shuffle of languages
Let $\mathrm{\Sigma}$ be an alphabet and $u,v$ words over $\mathrm{\Sigma}$. A shuffle $w$ of $u$ and $v$ can be loosely defined as a word that is obtained by first decomposing $u$ and $v$ into individual pieces, and then combining (by concatenation^{}) the pieces to form $w$, in a way that the order of the pieces in each of $u$ and $v$ is preserved.
More precisely, a shuffle of $u$ and $v$ is a word of the form
$${u}_{1}{v}_{1}\mathrm{\cdots}{u}_{k}{v}_{k}$$ 
where $u={u}_{1}\mathrm{\cdots}{u}_{n}$ and $v={v}_{1}\mathrm{\cdots}{v}_{n}$. In other words, a shuffle of $u$ and $v$ is either a $k$insertion of either $u$ into $v$ or $v$ into $u$, for some positive integer $k$.
The set of all shuffles of $u$ and $v$ is called the shuffle of $u$ and $v$, and is denoted by
$$u\diamond v.$$ 
The shuffle operation^{} can be more generally applied to languages^{}. If ${L}_{1},{L}_{2}$ are languages, the shuffle of ${L}_{1}$ and ${L}_{2}$, denoted by ${L}_{1}\diamond {L}_{2}$, is the set of all shuffles of words in ${L}_{1}$ and ${L}_{2}$. In short,
$${L}_{1}\diamond {L}_{2}=\bigcup \{u\diamond v\mid u\in {L}_{1},v\in {L}_{2}\}.$$ 
Clearly, $u\diamond v=\{u\}\diamond \{v\}$. We shall also identify $L\diamond u$ and $u\diamond L$ with $L\diamond \{u\}$ and $\{u\}\diamond L$ respectively.
A language $L$ is said to be shuffle closed if $L\diamond L\subseteq L$. Clearly ${\mathrm{\Sigma}}^{*}$ is shuffle closed, and arbitrary intersections^{} shuffle closed languages are shuffle closed. Given any language $L$, the smallest shuffle closed containing $L$ is called the shuffle closure of $L$, and is denoted by ${L}^{\diamond}$.
It is easy to see that $\diamond $ is a commutative^{} operation: $u\diamond v=v\diamond u$. It is also not hard to see that $\diamond $ is associative: $(u\diamond v)\diamond w=u\diamond (v\diamond w)$.
In addition^{}, the shuffle operation has the following recursive property: for any $u,v$ over $\mathrm{\Sigma}$, and any $a,b\in \mathrm{\Sigma}$:

1.
$u\diamond \lambda =\{u\}$,

2.
$\lambda \diamond v=\{v\}$,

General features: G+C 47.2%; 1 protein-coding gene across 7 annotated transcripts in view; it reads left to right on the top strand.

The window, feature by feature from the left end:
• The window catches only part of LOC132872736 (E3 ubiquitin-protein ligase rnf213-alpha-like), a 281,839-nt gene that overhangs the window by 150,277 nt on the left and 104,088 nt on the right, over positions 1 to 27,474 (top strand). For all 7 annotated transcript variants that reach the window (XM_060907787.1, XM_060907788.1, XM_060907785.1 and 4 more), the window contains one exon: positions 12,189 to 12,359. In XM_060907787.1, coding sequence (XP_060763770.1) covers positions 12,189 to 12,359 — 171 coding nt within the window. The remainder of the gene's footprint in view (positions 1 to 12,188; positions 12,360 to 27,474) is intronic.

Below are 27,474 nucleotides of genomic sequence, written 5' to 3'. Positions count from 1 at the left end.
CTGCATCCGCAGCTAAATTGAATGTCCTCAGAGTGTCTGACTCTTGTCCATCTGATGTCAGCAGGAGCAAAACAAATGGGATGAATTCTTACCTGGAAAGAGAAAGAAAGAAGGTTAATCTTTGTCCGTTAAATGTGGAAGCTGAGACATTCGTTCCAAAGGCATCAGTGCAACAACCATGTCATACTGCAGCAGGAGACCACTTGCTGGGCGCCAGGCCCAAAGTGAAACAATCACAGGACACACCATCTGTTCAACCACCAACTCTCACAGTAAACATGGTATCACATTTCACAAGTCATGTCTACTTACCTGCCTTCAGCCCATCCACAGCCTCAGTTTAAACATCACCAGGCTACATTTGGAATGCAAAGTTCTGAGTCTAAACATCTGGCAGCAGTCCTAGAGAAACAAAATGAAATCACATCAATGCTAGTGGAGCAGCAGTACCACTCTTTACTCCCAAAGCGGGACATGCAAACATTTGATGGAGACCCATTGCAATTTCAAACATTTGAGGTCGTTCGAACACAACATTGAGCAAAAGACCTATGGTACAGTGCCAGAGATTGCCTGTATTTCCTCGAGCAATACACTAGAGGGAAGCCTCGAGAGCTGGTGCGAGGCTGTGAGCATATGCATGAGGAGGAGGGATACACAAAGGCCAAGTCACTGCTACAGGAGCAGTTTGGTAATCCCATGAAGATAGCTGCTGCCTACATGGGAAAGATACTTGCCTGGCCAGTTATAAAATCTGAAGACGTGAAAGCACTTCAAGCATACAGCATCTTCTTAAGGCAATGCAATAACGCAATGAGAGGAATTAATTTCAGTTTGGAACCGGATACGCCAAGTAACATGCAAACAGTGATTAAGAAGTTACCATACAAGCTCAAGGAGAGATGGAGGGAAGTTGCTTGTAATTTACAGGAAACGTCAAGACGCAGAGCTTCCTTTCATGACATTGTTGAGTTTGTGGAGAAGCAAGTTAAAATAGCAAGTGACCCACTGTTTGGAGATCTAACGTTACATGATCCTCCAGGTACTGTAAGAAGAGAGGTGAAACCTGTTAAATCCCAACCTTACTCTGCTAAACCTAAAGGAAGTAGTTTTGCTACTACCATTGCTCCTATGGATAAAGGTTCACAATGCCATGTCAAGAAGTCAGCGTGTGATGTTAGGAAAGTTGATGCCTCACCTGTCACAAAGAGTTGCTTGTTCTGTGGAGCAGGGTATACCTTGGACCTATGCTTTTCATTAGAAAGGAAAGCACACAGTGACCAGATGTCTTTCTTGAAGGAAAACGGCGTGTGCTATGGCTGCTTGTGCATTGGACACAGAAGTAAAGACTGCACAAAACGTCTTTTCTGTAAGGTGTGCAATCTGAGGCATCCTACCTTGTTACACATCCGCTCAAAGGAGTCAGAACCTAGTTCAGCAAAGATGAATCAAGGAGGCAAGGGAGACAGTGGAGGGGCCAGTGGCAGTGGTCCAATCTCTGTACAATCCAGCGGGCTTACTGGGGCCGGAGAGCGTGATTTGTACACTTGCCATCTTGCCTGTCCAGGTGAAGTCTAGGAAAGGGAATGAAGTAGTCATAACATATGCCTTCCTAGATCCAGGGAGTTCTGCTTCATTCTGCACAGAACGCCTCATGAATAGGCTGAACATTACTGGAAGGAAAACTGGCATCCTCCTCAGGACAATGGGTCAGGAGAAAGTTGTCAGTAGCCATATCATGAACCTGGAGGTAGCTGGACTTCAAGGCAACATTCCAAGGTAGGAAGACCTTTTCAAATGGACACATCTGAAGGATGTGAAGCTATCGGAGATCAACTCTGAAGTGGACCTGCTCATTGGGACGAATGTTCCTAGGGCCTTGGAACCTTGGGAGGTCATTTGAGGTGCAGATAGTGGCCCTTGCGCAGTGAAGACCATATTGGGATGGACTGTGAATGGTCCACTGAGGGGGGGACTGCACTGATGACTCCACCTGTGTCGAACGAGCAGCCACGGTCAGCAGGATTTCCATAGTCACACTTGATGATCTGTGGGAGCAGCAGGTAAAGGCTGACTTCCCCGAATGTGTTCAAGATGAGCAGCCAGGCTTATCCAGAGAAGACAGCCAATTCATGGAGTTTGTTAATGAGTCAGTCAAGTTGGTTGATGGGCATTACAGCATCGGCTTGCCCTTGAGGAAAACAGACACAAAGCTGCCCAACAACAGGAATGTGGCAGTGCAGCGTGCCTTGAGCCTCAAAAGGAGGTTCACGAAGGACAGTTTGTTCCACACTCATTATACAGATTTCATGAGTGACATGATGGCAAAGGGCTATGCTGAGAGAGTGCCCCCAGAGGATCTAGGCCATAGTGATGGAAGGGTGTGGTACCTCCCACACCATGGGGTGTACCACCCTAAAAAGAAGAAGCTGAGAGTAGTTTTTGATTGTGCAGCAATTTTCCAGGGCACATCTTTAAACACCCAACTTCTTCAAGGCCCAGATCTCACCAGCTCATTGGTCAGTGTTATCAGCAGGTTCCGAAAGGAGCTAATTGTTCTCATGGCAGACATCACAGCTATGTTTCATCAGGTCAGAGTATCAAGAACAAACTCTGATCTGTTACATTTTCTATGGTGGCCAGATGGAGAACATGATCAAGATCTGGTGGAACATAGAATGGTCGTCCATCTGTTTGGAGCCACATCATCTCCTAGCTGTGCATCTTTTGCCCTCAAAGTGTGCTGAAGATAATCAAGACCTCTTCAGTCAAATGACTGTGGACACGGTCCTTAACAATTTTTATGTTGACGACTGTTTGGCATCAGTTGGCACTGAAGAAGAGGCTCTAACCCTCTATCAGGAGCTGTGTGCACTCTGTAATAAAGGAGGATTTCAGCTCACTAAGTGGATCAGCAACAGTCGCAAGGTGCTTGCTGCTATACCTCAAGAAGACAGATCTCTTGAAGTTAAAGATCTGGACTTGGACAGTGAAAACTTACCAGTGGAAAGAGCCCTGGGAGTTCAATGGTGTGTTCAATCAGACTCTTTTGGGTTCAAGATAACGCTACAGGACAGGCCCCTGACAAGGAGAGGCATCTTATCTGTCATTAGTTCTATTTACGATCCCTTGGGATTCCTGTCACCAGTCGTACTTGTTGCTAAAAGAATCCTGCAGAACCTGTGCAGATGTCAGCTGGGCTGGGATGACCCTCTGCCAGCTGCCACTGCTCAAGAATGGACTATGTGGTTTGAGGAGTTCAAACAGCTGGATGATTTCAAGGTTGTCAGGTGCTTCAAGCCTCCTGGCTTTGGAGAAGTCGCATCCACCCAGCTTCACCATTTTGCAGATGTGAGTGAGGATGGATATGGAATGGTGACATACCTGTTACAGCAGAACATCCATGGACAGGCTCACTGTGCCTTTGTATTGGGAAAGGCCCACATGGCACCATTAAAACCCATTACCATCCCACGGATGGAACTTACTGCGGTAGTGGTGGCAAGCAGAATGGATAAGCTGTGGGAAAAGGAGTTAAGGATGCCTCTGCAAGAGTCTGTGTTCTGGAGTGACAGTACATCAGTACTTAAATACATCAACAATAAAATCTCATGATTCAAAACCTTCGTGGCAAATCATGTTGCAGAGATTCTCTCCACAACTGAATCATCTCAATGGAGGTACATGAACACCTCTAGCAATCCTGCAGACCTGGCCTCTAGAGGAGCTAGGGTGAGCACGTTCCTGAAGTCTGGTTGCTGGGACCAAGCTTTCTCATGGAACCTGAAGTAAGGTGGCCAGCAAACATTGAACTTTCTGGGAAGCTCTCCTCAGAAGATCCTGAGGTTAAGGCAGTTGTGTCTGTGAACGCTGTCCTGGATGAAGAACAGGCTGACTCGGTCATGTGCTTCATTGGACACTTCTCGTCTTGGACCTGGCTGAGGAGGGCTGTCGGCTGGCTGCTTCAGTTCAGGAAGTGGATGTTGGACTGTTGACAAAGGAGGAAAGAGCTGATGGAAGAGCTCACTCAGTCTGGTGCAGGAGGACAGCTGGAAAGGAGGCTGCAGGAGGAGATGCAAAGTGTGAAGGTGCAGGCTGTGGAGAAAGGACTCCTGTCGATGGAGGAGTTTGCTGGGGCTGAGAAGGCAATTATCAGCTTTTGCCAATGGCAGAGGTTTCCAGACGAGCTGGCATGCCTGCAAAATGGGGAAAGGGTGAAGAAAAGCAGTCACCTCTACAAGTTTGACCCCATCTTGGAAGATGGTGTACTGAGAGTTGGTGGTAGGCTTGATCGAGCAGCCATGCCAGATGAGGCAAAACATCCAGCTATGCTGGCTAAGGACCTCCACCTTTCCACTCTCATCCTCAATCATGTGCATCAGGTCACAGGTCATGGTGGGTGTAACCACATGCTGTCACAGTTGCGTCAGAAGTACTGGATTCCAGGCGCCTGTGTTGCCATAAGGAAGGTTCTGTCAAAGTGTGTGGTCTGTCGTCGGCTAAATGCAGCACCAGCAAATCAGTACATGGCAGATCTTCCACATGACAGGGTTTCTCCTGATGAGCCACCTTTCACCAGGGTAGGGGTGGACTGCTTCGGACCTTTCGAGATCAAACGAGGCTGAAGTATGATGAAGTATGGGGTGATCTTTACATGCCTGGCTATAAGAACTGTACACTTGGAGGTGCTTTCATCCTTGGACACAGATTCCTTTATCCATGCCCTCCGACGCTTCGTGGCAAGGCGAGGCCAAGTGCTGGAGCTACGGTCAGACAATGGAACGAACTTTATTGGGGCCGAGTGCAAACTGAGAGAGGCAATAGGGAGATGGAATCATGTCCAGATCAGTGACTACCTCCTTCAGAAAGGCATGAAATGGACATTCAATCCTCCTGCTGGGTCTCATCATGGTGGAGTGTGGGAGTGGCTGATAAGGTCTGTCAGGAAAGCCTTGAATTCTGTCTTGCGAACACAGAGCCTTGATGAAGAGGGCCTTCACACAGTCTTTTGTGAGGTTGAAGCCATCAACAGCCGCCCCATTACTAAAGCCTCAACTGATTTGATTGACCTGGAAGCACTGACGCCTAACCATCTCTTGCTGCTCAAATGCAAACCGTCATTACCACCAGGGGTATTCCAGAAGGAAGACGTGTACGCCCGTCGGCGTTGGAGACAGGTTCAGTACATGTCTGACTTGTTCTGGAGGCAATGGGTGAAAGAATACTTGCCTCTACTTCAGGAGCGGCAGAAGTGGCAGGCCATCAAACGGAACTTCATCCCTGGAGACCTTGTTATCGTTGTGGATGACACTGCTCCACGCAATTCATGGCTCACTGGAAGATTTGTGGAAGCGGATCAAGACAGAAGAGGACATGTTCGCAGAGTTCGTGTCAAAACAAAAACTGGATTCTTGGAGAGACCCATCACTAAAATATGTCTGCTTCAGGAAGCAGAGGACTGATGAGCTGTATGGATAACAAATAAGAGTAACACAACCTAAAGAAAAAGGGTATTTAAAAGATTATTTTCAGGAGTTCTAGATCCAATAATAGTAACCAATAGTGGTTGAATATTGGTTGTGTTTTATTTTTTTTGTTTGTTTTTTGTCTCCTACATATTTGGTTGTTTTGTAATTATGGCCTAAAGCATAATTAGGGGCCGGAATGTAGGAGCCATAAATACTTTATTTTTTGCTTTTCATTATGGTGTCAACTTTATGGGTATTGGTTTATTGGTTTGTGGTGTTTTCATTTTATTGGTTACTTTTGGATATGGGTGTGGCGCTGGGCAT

3.
$ua\diamond vb=(ua\diamond v)\{b\}\cup (u\diamond vb)\{a\}$.
For example, suppose $u=aba$, $v=bab$. Then
$u\diamond v$  $=$  $[aba\diamond ba]\{b\}\cup [ab\diamond bab]\{a\}$  
$=$  $[(aba\diamond b)\cup (ab\diamond ba)]\{ab\}\cup [(ab\diamond ba)\cup (a\diamond bab)]\{ba\}$  
$=$  $(ab\diamond ba)\{ab,ba\}\cup (aba\diamond b)\{ab\}\cup (a\diamond bab)\{ba\}$  
$=$  $\mathrm{\{}abba,baab,abab,baba\}\{ab,ba\}\cup \{baba,abba,abab\}\{ab\}\cup \{abab,baab,baba\}\{ba\}$  
$=$  $\mathrm{\{}abba,baab,abab,baba\}\{ab,ba\}$  
$=$  $\mathrm{\{}abbaab,baabab,ababab,babaab,abbaba,baabba,ababba,bababa\}$ 
Remark. Some closure properties with respect to the shuffle operation: let $\mathcal{R}$ be the family of regular languages, and $\mathcal{F}$ the family of contextfree languages. Then $\mathcal{R}$ is closed under $\diamond $. $\mathcal{F}$ is not closed under $\diamond $. However, if ${L}_{1}\in \mathcal{R}$ and ${L}_{2}\in \mathcal{F}$, then ${L}_{1}\diamond {L}_{2}\in \mathcal{F}$. The proofs of these closure properties can be found in the reference.
References
 1 M. Ito, Algebraic Theory of Automata and Languages, World Scientific, Singapore (2004).
Title  shuffle of languages 
Canonical name  ShuffleOfLanguages 
Date of creation  20130322 18:56:16 
Last modified on  20130322 18:56:16 
Owner  CWoo (3771) 
Last modified by  CWoo (3771) 
Numerical id  11 
Author  CWoo (3771) 
Entry type  Definition 
Classification  msc 68Q70 
Classification  msc 68Q45 
Synonym  shuffle product 
Synonym  shuffleclosed 
Synonym  shuffleclosure 
Related topic  PqShuffle 
Related topic  DeletionOperationOnLanguages 
Related topic  InsertionOperationOnLanguages 
Defines  shuffle 
Defines  shuffle closed 
Defines  shuffle closure